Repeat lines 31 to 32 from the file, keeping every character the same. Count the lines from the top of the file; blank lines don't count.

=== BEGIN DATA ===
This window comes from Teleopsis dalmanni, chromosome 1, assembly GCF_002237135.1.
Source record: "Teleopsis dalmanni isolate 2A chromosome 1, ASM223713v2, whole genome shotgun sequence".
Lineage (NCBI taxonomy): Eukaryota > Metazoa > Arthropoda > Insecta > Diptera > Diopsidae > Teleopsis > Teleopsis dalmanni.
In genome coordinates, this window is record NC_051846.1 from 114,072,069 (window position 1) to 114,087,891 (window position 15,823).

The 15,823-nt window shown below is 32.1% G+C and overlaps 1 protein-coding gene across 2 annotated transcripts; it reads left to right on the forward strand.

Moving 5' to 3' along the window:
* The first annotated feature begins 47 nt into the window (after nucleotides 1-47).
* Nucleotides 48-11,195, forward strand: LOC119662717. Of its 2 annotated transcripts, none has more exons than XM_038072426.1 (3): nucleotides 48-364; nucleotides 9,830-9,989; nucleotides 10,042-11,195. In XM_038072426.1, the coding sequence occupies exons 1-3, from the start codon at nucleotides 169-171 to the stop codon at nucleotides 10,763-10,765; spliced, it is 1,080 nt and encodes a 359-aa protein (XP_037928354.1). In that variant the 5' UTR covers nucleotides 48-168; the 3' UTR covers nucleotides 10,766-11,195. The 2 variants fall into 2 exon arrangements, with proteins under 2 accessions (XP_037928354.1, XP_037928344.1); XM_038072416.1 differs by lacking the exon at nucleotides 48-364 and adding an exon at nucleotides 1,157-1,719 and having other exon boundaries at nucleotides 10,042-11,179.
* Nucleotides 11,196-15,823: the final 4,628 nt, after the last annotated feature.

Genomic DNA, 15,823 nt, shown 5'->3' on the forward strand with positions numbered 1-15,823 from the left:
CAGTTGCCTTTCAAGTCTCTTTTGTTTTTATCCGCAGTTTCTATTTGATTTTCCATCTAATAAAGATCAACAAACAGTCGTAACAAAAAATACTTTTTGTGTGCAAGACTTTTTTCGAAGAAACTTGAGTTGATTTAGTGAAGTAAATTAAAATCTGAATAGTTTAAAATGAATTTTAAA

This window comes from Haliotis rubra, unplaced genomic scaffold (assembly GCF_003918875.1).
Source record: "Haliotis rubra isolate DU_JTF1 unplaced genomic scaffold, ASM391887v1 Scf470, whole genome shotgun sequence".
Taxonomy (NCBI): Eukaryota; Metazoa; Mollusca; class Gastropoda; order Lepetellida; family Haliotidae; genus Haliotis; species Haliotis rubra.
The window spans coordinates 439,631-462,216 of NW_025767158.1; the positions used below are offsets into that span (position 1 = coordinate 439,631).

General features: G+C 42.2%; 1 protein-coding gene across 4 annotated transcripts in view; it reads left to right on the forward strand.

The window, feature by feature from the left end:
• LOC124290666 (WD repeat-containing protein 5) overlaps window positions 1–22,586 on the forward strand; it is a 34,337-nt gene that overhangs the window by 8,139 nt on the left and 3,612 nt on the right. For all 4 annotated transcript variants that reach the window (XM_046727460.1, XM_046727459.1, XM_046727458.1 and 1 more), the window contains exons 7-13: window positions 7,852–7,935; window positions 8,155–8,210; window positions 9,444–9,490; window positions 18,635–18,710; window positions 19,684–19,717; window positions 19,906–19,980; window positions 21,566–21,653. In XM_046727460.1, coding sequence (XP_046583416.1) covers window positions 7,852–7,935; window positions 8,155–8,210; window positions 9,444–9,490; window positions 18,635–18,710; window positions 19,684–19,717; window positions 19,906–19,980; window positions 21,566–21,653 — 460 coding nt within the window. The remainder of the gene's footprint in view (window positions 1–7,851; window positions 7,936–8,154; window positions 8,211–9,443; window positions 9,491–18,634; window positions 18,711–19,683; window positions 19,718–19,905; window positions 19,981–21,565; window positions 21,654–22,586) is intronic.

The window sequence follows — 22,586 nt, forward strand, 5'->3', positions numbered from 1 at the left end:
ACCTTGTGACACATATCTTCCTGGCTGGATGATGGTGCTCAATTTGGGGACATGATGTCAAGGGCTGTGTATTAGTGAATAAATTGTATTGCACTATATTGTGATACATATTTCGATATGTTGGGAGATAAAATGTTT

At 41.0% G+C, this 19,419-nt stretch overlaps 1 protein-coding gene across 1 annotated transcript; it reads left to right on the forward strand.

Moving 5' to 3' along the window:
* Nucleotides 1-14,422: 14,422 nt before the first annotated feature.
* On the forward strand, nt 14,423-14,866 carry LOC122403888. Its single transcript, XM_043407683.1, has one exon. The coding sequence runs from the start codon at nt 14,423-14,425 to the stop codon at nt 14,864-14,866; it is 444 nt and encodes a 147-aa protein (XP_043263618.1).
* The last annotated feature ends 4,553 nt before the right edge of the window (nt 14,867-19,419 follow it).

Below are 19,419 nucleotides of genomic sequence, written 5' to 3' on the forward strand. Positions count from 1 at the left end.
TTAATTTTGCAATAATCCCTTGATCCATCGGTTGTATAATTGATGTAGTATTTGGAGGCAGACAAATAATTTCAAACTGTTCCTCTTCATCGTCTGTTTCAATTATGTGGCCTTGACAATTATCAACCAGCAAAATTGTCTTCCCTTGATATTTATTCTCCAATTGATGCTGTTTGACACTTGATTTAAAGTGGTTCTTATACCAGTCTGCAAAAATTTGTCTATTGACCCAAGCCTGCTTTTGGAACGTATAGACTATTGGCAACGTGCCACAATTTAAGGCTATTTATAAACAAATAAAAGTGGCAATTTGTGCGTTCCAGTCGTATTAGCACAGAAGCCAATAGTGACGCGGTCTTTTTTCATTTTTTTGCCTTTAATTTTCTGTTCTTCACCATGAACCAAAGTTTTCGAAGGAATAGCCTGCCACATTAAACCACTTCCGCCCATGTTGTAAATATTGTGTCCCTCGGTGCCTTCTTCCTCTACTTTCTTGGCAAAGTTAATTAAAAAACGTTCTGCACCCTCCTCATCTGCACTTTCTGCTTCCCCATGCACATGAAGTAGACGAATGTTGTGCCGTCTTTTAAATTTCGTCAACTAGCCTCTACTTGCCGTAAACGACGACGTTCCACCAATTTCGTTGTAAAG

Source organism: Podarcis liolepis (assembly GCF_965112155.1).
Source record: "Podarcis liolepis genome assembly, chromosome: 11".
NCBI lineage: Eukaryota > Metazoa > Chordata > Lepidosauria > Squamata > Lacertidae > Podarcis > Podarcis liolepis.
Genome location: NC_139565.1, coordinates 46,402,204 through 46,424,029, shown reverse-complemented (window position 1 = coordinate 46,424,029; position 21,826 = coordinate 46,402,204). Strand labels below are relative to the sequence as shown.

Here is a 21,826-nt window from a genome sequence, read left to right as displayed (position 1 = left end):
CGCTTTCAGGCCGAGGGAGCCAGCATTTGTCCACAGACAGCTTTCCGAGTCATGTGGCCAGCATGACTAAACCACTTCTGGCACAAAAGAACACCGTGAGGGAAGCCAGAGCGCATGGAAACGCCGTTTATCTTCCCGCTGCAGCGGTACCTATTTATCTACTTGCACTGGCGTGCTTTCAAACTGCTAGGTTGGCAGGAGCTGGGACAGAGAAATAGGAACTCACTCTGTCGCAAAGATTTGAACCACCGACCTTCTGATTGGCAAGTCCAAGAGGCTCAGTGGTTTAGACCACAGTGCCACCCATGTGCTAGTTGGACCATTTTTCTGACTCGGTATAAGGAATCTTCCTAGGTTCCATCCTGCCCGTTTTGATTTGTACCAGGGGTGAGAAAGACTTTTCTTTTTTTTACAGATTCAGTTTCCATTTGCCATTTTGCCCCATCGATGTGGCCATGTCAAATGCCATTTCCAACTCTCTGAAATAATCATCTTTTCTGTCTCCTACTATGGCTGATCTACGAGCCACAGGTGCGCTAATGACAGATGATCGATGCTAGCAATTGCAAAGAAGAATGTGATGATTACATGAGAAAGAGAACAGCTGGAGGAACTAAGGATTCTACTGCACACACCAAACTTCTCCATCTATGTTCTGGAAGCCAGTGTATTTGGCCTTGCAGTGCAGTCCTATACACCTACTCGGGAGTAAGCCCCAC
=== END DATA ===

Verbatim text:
Genome location: NC_139565.1, coordinates 46,402,204 through 46,424,029, shown reverse-complemented (window position 1 = coordinate 46,424,029; position 21,826 = coordinate 46,402,204). Strand labels below are relative to the sequence as shown.

Here is a 21,826-nt window from a genome sequence, read left to right as displayed (position 1 = left end):